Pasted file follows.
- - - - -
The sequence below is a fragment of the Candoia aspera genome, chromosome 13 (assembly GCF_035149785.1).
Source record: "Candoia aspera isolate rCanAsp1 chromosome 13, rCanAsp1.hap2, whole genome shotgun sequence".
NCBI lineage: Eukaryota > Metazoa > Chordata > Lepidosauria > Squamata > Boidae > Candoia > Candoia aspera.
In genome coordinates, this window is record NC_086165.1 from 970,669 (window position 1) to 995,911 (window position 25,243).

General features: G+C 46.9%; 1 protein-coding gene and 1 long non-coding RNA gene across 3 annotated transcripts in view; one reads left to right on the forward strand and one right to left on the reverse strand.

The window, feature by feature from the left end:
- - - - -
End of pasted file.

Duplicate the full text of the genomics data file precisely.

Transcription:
The sequence below is a fragment of the Candoia aspera genome, chromosome 13 (assembly GCF_035149785.1).
Source record: "Candoia aspera isolate rCanAsp1 chromosome 13, rCanAsp1.hap2, whole genome shotgun sequence".
NCBI lineage: Eukaryota > Metazoa > Chordata > Lepidosauria > Squamata > Boidae > Candoia > Candoia aspera.
In genome coordinates, this window is record NC_086165.1 from 970,669 (window position 1) to 995,911 (window position 25,243).

General features: G+C 46.9%; 1 protein-coding gene and 1 long non-coding RNA gene across 3 annotated transcripts in view; one reads left to right on the forward strand and one right to left on the reverse strand.

The window, feature by feature from the left end: